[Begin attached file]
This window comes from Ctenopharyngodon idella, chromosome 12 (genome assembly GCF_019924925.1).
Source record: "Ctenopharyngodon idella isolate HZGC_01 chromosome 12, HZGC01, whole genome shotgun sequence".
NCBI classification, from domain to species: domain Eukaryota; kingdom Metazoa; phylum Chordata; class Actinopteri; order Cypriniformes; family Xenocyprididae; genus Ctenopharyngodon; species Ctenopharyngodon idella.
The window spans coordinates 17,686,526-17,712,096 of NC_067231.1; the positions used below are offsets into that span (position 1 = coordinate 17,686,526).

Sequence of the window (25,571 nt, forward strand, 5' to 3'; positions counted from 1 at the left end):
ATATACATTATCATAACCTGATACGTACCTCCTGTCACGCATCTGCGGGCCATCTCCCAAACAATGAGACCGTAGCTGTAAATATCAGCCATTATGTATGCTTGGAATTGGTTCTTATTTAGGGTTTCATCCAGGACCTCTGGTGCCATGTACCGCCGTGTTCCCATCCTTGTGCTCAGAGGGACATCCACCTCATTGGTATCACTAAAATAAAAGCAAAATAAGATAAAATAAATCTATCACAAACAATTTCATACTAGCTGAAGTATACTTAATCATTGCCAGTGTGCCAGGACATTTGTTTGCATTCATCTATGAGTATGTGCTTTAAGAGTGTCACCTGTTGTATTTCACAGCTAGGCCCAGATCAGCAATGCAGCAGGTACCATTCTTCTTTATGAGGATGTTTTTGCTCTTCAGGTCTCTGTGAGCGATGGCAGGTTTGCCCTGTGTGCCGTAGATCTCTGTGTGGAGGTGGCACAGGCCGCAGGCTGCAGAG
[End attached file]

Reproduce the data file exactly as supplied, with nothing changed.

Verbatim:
This window comes from Ctenopharyngodon idella, chromosome 12 (genome assembly GCF_019924925.1).
Source record: "Ctenopharyngodon idella isolate HZGC_01 chromosome 12, HZGC01, whole genome shotgun sequence".
NCBI classification, from domain to species: domain Eukaryota; kingdom Metazoa; phylum Chordata; class Actinopteri; order Cypriniformes; family Xenocyprididae; genus Ctenopharyngodon; species Ctenopharyngodon idella.
The window spans coordinates 17,686,526-17,712,096 of NC_067231.1; the positions used below are offsets into that span (position 1 = coordinate 17,686,526).

Sequence of the window (25,571 nt, forward strand, 5' to 3'; positions counted from 1 at the left end):
ATATACATTATCATAACCTGATACGTACCTCCTGTCACGCATCTGCGGGCCATCTCCCAAACAATGAGACCGTAGCTGTAAATATCAGCCATTATGTATGCTTGGAATTGGTTCTTATTTAGGGTTTCATCCAGGACCTCTGGTGCCATGTACCGCCGTGTTCCCATCCTTGTGCTCAGAGGGACATCCACCTCATTGGTATCACTAAAATAAAAGCAAAATAAGATAAAATAAATCTATCACAAACAATTTCATACTAGCTGAAGTATACTTAATCATTGCCAGTGTGCCAGGACATTTGTTTGCATTCATCTATGAGTATGTGCTTTAAGAGTGTCACCTGTTGTATTTCACAGCTAGGCCCAGATCAGCAATGCAGCAGGTACCATTCTTCTTTATGAGGATGTTTTTGCTCTTCAGGTCTCTGTGAGCGATGGCAGGTTTGCCCTGTGTGCCGTAGATCTCTGTGTGGAGGTGGCACAGGCCGCAGGCTGCAGAG